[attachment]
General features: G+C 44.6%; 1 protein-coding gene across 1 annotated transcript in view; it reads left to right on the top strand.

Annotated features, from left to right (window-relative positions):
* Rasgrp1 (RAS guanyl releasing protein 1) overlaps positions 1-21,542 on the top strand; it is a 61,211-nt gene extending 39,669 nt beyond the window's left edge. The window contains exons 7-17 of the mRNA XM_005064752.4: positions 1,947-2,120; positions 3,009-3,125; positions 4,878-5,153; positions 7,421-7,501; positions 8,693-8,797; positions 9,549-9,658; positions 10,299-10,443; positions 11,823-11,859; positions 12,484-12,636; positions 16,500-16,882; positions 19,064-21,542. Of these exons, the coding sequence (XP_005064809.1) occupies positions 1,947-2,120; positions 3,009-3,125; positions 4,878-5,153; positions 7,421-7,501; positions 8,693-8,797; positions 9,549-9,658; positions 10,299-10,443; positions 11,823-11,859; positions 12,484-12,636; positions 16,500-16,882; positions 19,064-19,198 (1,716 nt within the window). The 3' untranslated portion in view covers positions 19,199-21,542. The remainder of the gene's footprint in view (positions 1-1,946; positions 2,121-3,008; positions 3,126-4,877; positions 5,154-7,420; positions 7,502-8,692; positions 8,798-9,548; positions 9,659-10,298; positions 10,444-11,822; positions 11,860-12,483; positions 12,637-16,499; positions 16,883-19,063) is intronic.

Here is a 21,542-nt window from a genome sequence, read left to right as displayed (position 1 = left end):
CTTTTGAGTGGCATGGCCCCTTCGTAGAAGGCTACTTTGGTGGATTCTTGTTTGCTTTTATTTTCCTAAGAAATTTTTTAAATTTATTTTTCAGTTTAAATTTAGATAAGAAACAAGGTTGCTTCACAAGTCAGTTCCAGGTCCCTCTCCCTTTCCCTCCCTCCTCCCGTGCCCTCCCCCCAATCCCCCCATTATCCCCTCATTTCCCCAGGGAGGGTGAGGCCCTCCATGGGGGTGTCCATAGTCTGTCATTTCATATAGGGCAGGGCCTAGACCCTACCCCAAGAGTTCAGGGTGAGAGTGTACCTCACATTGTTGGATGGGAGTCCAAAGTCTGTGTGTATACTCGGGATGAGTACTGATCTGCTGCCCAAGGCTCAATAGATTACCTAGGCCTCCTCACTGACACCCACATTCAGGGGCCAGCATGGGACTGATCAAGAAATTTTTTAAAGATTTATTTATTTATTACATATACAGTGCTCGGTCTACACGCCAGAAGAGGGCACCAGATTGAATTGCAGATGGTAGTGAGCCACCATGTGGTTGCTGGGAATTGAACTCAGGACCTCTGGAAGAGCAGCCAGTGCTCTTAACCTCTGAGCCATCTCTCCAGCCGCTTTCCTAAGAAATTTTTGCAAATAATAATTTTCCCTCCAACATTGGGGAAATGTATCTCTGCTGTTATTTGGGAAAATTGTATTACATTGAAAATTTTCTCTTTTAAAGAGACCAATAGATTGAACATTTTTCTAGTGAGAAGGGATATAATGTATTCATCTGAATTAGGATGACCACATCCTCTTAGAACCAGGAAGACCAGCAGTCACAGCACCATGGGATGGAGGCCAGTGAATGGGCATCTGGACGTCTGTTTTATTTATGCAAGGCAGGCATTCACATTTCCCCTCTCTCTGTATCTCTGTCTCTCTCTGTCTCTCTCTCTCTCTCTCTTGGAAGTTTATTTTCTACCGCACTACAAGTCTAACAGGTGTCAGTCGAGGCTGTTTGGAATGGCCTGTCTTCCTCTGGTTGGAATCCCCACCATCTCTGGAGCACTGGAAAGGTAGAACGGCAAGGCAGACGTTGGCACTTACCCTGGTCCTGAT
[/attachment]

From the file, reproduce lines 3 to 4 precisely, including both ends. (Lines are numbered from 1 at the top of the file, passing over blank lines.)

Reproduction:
* Rasgrp1 (RAS guanyl releasing protein 1) overlaps positions 1-21,542 on the top strand; it is a 61,211-nt gene extending 39,669 nt beyond the window's left edge. The window contains exons 7-17 of the mRNA XM_005064752.4: positions 1,947-2,120; positions 3,009-3,125; positions 4,878-5,153; positions 7,421-7,501; positions 8,693-8,797; positions 9,549-9,658; positions 10,299-10,443; positions 11,823-11,859; positions 12,484-12,636; positions 16,500-16,882; positions 19,064-21,542. Of these exons, the coding sequence (XP_005064809.1) occupies positions 1,947-2,120; positions 3,009-3,125; positions 4,878-5,153; positions 7,421-7,501; positions 8,693-8,797; positions 9,549-9,658; positions 10,299-10,443; positions 11,823-11,859; positions 12,484-12,636; positions 16,500-16,882; positions 19,064-19,198 (1,716 nt within the window). The 3' untranslated portion in view covers positions 19,199-21,542. The remainder of the gene's footprint in view (positions 1-1,946; positions 2,121-3,008; positions 3,126-4,877; positions 5,154-7,420; positions 7,502-8,692; positions 8,798-9,548; positions 9,659-10,298; positions 10,444-11,822; positions 11,860-12,483; positions 12,637-16,499; positions 16,883-19,063) is intronic.

Here is a 21,542-nt window from a genome sequence, read left to right as displayed (position 1 = left end):